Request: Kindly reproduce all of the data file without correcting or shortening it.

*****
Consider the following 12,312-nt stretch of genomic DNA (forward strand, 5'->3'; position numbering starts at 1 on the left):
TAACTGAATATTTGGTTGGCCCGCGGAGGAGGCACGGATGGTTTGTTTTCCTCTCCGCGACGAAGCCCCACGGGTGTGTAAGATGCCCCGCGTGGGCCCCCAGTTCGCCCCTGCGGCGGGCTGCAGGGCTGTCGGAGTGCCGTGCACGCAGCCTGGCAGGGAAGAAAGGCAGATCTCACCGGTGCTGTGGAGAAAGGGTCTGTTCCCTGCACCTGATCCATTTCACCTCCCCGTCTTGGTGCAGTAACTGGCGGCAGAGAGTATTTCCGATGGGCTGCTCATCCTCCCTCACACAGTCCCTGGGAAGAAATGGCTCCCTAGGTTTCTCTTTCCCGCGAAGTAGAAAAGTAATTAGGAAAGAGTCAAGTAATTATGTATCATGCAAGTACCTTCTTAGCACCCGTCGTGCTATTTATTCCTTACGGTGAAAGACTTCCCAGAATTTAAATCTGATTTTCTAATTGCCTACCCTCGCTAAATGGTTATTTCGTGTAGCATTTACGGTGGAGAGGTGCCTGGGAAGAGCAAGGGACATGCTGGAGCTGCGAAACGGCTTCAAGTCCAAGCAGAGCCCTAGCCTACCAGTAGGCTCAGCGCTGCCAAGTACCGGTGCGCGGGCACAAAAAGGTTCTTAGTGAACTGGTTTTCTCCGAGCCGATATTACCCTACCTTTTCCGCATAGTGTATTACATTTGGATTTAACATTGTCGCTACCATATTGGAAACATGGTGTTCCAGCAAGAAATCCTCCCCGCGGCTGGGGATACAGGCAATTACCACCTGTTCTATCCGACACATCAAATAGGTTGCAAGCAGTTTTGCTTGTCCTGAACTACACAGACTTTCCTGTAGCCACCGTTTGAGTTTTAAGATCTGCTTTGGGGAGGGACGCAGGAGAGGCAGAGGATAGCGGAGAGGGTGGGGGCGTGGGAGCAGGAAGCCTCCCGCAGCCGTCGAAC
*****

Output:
Consider the following 12,312-nt stretch of genomic DNA (forward strand, 5'->3'; position numbering starts at 1 on the left):
TAACTGAATATTTGGTTGGCCCGCGGAGGAGGCACGGATGGTTTGTTTTCCTCTCCGCGACGAAGCCCCACGGGTGTGTAAGATGCCCCGCGTGGGCCCCCAGTTCGCCCCTGCGGCGGGCTGCAGGGCTGTCGGAGTGCCGTGCACGCAGCCTGGCAGGGAAGAAAGGCAGATCTCACCGGTGCTGTGGAGAAAGGGTCTGTTCCCTGCACCTGATCCATTTCACCTCCCCGTCTTGGTGCAGTAACTGGCGGCAGAGAGTATTTCCGATGGGCTGCTCATCCTCCCTCACACAGTCCCTGGGAAGAAATGGCTCCCTAGGTTTCTCTTTCCCGCGAAGTAGAAAAGTAATTAGGAAAGAGTCAAGTAATTATGTATCATGCAAGTACCTTCTTAGCACCCGTCGTGCTATTTATTCCTTACGGTGAAAGACTTCCCAGAATTTAAATCTGATTTTCTAATTGCCTACCCTCGCTAAATGGTTATTTCGTGTAGCATTTACGGTGGAGAGGTGCCTGGGAAGAGCAAGGGACATGCTGGAGCTGCGAAACGGCTTCAAGTCCAAGCAGAGCCCTAGCCTACCAGTAGGCTCAGCGCTGCCAAGTACCGGTGCGCGGGCACAAAAAGGTTCTTAGTGAACTGGTTTTCTCCGAGCCGATATTACCCTACCTTTTCCGCATAGTGTATTACATTTGGATTTAACATTGTCGCTACCATATTGGAAACATGGTGTTCCAGCAAGAAATCCTCCCCGCGGCTGGGGATACAGGCAATTACCACCTGTTCTATCCGACACATCAAATAGGTTGCAAGCAGTTTTGCTTGTCCTGAACTACACAGACTTTCCTGTAGCCACCGTTTGAGTTTTAAGATCTGCTTTGGGGAGGGACGCAGGAGAGGCAGAGGATAGCGGAGAGGGTGGGGGCGTGGGAGCAGGAAGCCTCCCGCAGCCGTCGAAC